I watched a highly ranked student compete in a national tournament the other day and behave emotionally, talking to herself, throwing her arms up in the air and displaying anger at her performance. Her opponent responded with a few "questionable" line calls and yes, I believe it was a response to my student's behavior. Not a fair response, not a proportionate action, but still a reaction to what she had seen.
What's the connection here? Perhaps it's the “Broken Window Theory” signaling effect of norm setting behavior. Simply stated, if you break the seal of bad behavior your opponent is more likely to see bad behavior as normal. When disorder is the norm, more disorder follows. What's the takeaway here? Assume responsibility for what happens and take action. A way to manage your opponents bad line calls is to discourage them by acting professional.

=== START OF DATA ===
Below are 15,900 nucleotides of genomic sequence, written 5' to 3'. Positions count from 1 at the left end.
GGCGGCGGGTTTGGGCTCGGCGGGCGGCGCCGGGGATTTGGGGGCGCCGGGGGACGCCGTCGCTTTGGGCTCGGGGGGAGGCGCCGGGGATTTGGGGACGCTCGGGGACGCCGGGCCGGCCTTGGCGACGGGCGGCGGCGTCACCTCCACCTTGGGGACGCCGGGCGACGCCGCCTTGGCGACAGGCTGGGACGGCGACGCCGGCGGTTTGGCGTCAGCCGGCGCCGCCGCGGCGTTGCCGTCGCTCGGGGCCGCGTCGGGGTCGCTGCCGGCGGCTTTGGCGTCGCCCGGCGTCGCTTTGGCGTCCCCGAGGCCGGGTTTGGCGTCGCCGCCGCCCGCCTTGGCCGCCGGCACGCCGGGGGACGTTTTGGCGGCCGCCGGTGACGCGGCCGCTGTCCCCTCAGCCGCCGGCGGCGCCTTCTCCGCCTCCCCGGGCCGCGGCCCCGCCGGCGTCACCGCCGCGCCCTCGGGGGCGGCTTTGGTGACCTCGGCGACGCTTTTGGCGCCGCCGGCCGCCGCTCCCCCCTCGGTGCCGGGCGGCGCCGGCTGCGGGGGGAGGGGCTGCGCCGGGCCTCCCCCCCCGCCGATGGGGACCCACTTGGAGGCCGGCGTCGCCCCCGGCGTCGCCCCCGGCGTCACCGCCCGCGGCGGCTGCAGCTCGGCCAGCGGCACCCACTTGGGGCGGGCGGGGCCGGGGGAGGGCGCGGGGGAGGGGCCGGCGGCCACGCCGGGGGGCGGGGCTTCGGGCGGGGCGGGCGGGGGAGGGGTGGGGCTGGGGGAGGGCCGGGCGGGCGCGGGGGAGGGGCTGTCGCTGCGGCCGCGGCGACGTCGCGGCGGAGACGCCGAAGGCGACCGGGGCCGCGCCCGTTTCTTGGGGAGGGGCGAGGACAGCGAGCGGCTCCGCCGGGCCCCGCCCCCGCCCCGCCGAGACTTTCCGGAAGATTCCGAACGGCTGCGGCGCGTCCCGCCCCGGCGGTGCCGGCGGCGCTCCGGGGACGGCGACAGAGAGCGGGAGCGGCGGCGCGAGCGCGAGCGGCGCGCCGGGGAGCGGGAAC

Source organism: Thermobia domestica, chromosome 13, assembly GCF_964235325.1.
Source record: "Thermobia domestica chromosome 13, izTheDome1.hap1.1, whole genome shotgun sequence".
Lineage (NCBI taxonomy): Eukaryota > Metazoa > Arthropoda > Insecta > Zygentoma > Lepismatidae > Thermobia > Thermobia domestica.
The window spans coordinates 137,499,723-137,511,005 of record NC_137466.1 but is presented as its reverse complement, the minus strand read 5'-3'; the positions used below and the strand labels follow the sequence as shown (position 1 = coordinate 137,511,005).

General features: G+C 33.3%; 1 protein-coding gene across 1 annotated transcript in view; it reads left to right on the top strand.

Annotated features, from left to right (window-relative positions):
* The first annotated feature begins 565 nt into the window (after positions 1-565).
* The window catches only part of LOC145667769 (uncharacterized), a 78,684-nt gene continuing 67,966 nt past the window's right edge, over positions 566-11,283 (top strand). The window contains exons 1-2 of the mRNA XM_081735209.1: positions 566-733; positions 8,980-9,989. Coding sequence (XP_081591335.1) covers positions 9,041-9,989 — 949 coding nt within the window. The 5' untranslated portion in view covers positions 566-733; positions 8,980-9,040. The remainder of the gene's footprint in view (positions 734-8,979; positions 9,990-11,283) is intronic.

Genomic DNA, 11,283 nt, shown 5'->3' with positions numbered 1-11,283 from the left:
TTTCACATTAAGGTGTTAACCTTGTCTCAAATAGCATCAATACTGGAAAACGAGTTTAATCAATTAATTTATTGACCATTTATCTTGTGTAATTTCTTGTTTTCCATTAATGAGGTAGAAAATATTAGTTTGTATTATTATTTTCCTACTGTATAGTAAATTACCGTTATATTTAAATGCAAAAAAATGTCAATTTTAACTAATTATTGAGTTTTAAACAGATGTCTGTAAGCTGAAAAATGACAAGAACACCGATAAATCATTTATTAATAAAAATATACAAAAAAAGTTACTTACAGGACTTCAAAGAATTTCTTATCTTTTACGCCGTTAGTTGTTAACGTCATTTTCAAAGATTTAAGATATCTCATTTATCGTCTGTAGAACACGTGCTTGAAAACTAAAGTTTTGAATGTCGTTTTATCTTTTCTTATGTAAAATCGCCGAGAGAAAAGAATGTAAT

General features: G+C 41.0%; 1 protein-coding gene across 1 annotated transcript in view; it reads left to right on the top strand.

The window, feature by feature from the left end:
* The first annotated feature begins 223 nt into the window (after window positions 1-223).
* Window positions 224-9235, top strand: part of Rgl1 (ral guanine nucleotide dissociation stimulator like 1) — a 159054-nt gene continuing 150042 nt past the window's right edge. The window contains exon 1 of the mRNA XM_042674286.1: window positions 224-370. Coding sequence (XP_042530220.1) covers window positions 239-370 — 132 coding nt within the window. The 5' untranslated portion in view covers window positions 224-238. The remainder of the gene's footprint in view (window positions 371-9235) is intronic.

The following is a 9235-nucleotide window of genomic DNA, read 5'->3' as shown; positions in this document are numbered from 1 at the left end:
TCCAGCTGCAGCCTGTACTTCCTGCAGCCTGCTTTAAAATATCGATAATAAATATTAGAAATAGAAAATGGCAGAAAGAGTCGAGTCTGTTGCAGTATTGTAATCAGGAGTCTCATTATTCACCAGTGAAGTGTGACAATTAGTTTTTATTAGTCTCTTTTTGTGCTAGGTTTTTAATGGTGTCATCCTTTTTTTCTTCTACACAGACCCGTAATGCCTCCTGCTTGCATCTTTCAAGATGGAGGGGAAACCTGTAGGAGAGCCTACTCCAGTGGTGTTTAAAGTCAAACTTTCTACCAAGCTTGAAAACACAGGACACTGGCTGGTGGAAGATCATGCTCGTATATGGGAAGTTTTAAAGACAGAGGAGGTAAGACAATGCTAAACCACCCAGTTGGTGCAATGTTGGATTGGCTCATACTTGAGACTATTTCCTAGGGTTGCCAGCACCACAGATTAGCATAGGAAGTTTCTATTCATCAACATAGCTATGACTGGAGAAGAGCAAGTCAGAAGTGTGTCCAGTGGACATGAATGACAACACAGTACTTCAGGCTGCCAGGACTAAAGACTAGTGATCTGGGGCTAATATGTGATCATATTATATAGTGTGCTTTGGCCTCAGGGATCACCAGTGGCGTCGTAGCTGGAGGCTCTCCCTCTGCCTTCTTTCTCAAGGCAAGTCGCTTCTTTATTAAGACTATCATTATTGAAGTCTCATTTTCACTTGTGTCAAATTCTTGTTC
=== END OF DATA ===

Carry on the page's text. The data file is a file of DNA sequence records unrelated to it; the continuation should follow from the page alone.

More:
Steve Kaplan is the owner of Bethpage Park Tennis Center, as well as the director of Lacoste Academy for New York City Parks Foundation. Over the last 34 years, Steve has been the longtime coach of more than 600 nationally-ranked junior players, 15 state high school champions, two NCAA Division 1 Singles Champions, and numerous touring professionals and prominent coaches. Steve's students have been awarded in excess of $8 million in college scholarship money. He may be reached by e-mail at email@example.com.